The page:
About this project
International shipping is covered. So even though the rewards say U.S. and Canada only, it's not true. We will ship internationally at the listed reward prices. Cheers.
***Please note, the rails and quick-release plate in the pictures are not included. You will need 15mm rails to use the follow focus.***
The 50-Dollar Follow Focus
All we wanted was an affordable way to adjust the focus on our DSLRs in a precise, repeatable manner. We wanted a device that performed solidly and intuitively and we didn't want to spend a lot of money on it since we'd rather spend our hard-earned dollars on more lenses or food and beer for the underpaid crews on our low-budget shoots. But such a follow focus didn't exist, until we made one, that is.
You see, we happen to have a small uninsulated garage that's heated with kerosene. Within that garage we have a homemade CNC mill that we call, The Robot. Together with The Robot, we began making our dream follow focus. We reimagined and simplified. We added features, tested and removed some features, and added others, until finally, we came up with the 50-Dollar Follow Focus. It's a nifty little device with a self-explanatory name.
Here are some of it's unique personality traits:
The Stoutness of a Lumberjack
It's designed to last longer than any camera you'll ever own. We CNC machine most of the parts from heat-treated aluminum, and we designed those parts to be impervious to abuse. However, on the off-chance that you're a world-renowned abuser of gear, you can rest easy knowing that the entire unit is user-servicable, and replacement parts will be available from us, or in some cases from hardware stores or industrial supply houses.
The Movement of a Ballerina
Just because you can't drop a grand or more on a high-end follow focus, doesn't mean you don't need precise control. While it may be unconventional, our design eliminates backlash, letting you hit repeatable marks from either side of the marker. And we added a user-adjustable spring preload so that you can adjust the friction. The mechanism incorporates replaceable teflon thrust washers so it's smooth, almost as if it were lubricated by guacamole. Because of these refinements, the 50-Dollar Follow Focus makes even the cheapest photo lenses focus smoothly.
The Detailed Personality of an IRS Auditor
It's the small details that make a product a joy to use. That's why we've spent the last year iterating the design way beyond our original notion. We added built-in marker lines. We added a repositionable handle that lets you quickly set a mark, or put the handle at your preferred position. We added user-adjustable friction. We also gave the handles a nice textured finish that feels exquisite on the fingertips.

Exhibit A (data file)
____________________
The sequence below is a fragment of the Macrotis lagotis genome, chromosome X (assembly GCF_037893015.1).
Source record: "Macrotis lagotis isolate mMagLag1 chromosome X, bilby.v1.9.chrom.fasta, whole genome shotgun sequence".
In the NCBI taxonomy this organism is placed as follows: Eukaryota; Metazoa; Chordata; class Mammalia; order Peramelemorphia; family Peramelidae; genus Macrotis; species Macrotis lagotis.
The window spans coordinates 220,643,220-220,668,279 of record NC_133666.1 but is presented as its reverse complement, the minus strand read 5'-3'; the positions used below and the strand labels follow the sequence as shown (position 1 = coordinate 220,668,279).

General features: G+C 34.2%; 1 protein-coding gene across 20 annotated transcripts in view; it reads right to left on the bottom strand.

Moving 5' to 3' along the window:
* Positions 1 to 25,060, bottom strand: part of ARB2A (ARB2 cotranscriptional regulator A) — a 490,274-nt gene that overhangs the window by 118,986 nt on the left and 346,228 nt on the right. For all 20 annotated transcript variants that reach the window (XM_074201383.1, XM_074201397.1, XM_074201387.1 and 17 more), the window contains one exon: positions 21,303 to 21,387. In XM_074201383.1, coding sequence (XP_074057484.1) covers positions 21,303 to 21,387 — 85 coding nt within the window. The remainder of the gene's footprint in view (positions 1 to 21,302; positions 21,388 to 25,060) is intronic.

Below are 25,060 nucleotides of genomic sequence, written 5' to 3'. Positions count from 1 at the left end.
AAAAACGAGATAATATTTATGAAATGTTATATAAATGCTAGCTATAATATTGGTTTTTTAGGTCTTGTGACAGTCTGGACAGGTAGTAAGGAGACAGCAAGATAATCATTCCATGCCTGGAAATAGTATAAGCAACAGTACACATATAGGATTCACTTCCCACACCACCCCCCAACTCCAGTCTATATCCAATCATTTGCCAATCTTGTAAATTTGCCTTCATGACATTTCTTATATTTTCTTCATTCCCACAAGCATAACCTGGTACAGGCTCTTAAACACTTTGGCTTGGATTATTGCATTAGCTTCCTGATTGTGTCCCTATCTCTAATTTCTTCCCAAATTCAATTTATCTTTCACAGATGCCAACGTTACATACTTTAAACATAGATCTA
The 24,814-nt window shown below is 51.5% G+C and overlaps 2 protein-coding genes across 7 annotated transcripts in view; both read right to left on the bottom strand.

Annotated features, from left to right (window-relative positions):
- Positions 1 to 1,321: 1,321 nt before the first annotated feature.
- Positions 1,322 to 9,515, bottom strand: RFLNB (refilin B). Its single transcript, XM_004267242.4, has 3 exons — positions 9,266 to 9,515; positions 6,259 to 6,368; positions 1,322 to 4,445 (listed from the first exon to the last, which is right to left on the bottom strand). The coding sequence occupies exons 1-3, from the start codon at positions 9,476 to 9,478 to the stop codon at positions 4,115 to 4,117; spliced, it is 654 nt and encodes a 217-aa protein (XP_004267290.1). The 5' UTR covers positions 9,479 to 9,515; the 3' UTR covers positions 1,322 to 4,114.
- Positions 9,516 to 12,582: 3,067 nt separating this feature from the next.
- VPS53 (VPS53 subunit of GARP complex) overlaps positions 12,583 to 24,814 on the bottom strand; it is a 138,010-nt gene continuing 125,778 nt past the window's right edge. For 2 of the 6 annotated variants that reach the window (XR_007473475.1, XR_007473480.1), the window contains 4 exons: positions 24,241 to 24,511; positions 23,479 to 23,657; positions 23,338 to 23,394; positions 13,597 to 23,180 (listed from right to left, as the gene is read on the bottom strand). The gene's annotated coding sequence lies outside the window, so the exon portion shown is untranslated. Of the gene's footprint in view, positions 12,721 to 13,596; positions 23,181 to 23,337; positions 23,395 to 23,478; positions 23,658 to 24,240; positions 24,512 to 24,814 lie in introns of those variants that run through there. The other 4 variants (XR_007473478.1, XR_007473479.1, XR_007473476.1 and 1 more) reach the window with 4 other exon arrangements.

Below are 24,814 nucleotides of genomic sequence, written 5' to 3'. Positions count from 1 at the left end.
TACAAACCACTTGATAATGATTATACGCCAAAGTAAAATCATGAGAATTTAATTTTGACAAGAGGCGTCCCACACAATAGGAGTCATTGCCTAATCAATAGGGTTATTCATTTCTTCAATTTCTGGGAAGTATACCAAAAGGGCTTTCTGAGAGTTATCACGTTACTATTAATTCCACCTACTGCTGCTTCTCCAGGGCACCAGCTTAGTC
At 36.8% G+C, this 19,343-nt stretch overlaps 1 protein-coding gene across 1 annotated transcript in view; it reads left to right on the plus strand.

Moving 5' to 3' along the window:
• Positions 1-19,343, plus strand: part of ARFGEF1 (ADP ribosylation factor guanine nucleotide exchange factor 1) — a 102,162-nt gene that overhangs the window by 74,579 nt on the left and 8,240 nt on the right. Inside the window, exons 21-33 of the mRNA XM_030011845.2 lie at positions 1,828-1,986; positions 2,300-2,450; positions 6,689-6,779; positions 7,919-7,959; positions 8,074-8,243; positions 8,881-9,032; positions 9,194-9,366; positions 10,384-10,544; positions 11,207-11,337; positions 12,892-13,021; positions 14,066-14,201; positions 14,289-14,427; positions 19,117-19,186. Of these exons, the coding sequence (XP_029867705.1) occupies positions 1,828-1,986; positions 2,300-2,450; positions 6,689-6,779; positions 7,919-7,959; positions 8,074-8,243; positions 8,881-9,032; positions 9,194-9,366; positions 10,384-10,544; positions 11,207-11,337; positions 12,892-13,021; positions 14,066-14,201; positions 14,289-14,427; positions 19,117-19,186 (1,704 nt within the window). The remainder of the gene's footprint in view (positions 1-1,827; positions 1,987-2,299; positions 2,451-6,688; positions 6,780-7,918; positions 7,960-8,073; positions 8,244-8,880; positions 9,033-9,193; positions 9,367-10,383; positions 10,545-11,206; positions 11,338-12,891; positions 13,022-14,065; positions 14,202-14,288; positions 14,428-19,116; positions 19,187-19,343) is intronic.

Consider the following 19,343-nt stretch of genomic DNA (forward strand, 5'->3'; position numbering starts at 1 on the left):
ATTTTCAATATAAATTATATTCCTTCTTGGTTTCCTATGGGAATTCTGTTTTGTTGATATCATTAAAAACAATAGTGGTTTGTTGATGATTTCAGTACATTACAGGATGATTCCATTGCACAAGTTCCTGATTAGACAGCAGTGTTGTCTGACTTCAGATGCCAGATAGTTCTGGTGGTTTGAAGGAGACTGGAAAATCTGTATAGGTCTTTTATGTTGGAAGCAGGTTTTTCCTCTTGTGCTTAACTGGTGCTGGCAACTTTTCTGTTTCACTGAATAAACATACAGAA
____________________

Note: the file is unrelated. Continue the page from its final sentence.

Easy to Get Along With
We went with a toothed-belt design because it works with almost any lens you throw at it, and when set up properly, has almost no backlash. We coud have done it with gears (an adapter for geared lenses is in the works) but we wanted to avoid having to buy gears for all of our lenses. The belt gets the job done with the least expense. The belts and pulleys can be changed to accomodate any size lens or to give you just the right balance between speed and control.
A Post-Apocalyptic Instruction Manual
The 50-Dollar Follow Focus is probably the only camera accessory on the planet that comes with an instruction manual written under the assumption that you'll be using the device after some sort of apocalypse. While perhaps not immediately useful, it's a feature you'll be sure to appreciate if that day ever comes.
What We Need
We've already got The Robot making parts, so about two weeks after our goal has been met, we'll start shipping the rewards. However, The Robot is old and not very fast. It makes a fine product, but it does so at its own slow pace. To make sure the 50-Dollar Follow Focus stays true to its name, we need to be able to make them faster and we need to make bulk buys of the parts we can't make ourselves. To do this, we need your help. The money we raise here will help us purchase some production tooling and will allow us to buy material in the quantities needed to hit our $50 price point. That's it. Pledge now!
Unless you're a physicist, there's no stretch in the belt. It's not elastic like a rubber band. It's a kevlar-reinforced timing belt. These belts are often used in CNC machines and other equipment that needs precise synchronization between rotating elements.
Not really. It is possible to have it slip, but you'd need to really jam on it for that to happen. It doesn't take a lot of pressure to clamp on to the rail, and as long as you haven't forgotten to tighten it, it shouldn't ever slip from the forces generated by focusing.
Can you install a marker wheel for marking the follow focus positions instead of using the etched lines you're planning on putting in?
It's possible, and we have some ideas for marker upgrades, but it will be a while before we get around to designing one. I agree it would be useful when you need more than one mark.
That's going to depend on: the diameter of your lens and which pulley you're using.
Big pulley = more range. Smaller pulley = less range. The two pulleys we'll be offering in the rewards are 41mm in diameter for the big one, and 25mm diameter for the small one. The repositionable handle lets you cover the full range, just not always in one pull.
Yes. This will be detailed in the post-apocalyptic instruction pamphlet.
No. Some time in the very near future we'll be releasing a set of rails, but right now they're only a gleam in our eyes.
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